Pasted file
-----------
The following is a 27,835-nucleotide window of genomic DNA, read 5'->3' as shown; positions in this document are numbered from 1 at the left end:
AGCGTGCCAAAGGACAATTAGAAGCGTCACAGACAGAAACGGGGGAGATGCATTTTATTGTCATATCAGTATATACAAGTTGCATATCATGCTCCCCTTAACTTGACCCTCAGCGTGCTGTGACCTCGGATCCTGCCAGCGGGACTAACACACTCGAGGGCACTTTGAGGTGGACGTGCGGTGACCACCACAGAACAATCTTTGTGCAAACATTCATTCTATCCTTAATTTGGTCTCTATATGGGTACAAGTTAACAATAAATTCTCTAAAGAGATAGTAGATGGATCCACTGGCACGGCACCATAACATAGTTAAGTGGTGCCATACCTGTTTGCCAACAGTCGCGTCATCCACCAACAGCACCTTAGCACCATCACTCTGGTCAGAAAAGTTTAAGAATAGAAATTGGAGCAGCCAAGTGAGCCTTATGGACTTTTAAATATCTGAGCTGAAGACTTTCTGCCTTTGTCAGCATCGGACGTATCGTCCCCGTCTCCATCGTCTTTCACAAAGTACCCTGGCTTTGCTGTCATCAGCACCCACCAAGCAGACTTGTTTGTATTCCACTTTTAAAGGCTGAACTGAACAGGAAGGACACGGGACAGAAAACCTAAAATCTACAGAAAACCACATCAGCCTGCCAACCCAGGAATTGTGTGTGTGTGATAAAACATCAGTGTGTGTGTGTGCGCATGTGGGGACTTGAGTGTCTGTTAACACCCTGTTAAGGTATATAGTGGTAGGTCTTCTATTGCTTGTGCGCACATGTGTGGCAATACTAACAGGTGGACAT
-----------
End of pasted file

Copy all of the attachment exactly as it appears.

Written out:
The following is a 27,835-nucleotide window of genomic DNA, read 5'->3' as shown; positions in this document are numbered from 1 at the left end:
AGCGTGCCAAAGGACAATTAGAAGCGTCACAGACAGAAACGGGGGAGATGCATTTTATTGTCATATCAGTATATACAAGTTGCATATCATGCTCCCCTTAACTTGACCCTCAGCGTGCTGTGACCTCGGATCCTGCCAGCGGGACTAACACACTCGAGGGCACTTTGAGGTGGACGTGCGGTGACCACCACAGAACAATCTTTGTGCAAACATTCATTCTATCCTTAATTTGGTCTCTATATGGGTACAAGTTAACAATAAATTCTCTAAAGAGATAGTAGATGGATCCACTGGCACGGCACCATAACATAGTTAAGTGGTGCCATACCTGTTTGCCAACAGTCGCGTCATCCACCAACAGCACCTTAGCACCATCACTCTGGTCAGAAAAGTTTAAGAATAGAAATTGGAGCAGCCAAGTGAGCCTTATGGACTTTTAAATATCTGAGCTGAAGACTTTCTGCCTTTGTCAGCATCGGACGTATCGTCCCCGTCTCCATCGTCTTTCACAAAGTACCCTGGCTTTGCTGTCATCAGCACCCACCAAGCAGACTTGTTTGTATTCCACTTTTAAAGGCTGAACTGAACAGGAAGGACACGGGACAGAAAACCTAAAATCTACAGAAAACCACATCAGCCTGCCAACCCAGGAATTGTGTGTGTGTGATAAAACATCAGTGTGTGTGTGTGCGCATGTGGGGACTTGAGTGTCTGTTAACACCCTGTTAAGGTATATAGTGGTAGGTCTTCTATTGCTTGTGCGCACATGTGTGGCAATACTAACAGGTGGACAT